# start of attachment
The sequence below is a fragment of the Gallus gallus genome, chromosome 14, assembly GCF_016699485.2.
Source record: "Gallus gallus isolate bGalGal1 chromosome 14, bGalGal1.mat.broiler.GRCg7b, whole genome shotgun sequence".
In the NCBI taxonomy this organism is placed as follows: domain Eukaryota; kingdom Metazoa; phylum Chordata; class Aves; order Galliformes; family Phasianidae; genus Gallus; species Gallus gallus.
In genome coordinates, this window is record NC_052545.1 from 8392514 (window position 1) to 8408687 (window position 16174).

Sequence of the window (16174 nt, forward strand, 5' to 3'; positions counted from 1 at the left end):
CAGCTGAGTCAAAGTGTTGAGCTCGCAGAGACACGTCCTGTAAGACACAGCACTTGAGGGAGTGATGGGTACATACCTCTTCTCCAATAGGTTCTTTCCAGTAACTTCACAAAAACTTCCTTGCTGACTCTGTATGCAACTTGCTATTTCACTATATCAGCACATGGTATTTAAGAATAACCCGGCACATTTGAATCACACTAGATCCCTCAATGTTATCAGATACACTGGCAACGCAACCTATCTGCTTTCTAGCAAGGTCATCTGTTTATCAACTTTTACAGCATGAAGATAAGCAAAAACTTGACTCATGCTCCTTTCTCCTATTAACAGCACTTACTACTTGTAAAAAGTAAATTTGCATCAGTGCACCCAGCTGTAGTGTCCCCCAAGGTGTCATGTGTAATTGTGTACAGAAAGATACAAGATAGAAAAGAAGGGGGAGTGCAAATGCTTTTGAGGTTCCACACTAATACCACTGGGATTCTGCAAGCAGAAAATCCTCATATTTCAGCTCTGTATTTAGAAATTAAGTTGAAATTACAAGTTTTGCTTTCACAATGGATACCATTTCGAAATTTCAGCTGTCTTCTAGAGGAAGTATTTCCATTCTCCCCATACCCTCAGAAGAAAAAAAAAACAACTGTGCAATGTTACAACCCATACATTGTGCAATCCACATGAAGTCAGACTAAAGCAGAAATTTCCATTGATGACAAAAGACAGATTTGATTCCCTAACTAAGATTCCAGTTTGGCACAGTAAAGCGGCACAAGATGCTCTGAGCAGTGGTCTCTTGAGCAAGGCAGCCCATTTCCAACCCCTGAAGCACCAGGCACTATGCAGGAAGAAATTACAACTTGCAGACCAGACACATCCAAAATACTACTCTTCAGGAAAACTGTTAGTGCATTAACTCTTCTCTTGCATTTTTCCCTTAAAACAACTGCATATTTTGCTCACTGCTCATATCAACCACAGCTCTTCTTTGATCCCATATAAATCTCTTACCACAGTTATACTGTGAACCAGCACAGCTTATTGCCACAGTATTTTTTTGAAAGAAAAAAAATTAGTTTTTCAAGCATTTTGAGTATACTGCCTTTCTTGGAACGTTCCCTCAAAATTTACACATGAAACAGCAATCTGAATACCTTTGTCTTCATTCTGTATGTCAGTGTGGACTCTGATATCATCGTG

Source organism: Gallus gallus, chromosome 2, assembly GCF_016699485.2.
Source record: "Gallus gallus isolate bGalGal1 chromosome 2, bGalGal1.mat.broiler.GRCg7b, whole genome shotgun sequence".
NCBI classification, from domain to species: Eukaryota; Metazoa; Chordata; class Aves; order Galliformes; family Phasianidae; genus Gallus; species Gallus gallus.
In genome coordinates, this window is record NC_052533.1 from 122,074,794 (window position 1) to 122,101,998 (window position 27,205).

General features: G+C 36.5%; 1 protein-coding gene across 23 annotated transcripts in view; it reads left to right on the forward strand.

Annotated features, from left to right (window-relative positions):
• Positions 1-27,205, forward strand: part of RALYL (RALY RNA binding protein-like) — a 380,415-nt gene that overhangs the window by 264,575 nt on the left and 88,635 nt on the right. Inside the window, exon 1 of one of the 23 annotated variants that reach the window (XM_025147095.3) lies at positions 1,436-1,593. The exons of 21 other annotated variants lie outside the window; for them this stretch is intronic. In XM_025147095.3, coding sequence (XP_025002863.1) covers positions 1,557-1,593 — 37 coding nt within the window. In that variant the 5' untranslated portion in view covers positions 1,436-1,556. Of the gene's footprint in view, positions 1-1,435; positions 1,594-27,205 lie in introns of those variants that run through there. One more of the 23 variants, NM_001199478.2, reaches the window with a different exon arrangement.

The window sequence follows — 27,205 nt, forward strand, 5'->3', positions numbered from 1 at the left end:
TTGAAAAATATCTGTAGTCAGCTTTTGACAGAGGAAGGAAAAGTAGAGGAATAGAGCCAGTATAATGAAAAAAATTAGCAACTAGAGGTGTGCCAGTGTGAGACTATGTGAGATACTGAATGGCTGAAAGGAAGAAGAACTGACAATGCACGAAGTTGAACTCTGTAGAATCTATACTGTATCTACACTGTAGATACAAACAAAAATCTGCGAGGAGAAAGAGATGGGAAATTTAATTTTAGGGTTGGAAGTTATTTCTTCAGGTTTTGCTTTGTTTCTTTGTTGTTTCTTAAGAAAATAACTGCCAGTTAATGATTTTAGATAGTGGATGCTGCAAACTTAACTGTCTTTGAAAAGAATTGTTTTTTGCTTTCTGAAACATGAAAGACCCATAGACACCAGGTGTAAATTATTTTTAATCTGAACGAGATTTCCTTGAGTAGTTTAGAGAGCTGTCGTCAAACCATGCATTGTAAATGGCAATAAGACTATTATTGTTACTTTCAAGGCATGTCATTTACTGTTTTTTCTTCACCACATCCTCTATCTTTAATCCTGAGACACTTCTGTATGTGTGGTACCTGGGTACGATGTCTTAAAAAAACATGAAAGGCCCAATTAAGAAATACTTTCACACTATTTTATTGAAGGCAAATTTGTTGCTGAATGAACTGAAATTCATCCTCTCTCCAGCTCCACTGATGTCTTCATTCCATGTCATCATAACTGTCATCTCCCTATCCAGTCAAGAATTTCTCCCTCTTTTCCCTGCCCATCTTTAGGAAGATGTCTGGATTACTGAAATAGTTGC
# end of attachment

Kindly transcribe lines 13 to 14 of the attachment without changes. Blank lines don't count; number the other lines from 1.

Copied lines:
• Positions 1-27,205, forward strand: part of RALYL (RALY RNA binding protein-like) — a 380,415-nt gene that overhangs the window by 264,575 nt on the left and 88,635 nt on the right. Inside the window, exon 1 of one of the 23 annotated variants that reach the window (XM_025147095.3) lies at positions 1,436-1,593. The exons of 21 other annotated variants lie outside the window; for them this stretch is intronic. In XM_025147095.3, coding sequence (XP_025002863.1) covers positions 1,557-1,593 — 37 coding nt within the window. In that variant the 5' untranslated portion in view covers positions 1,436-1,556. Of the gene's footprint in view, positions 1-1,435; positions 1,594-27,205 lie in introns of those variants that run through there. One more of the 23 variants, NM_001199478.2, reaches the window with a different exon arrangement.

The window sequence follows — 27,205 nt, forward strand, 5'->3', positions numbered from 1 at the left end: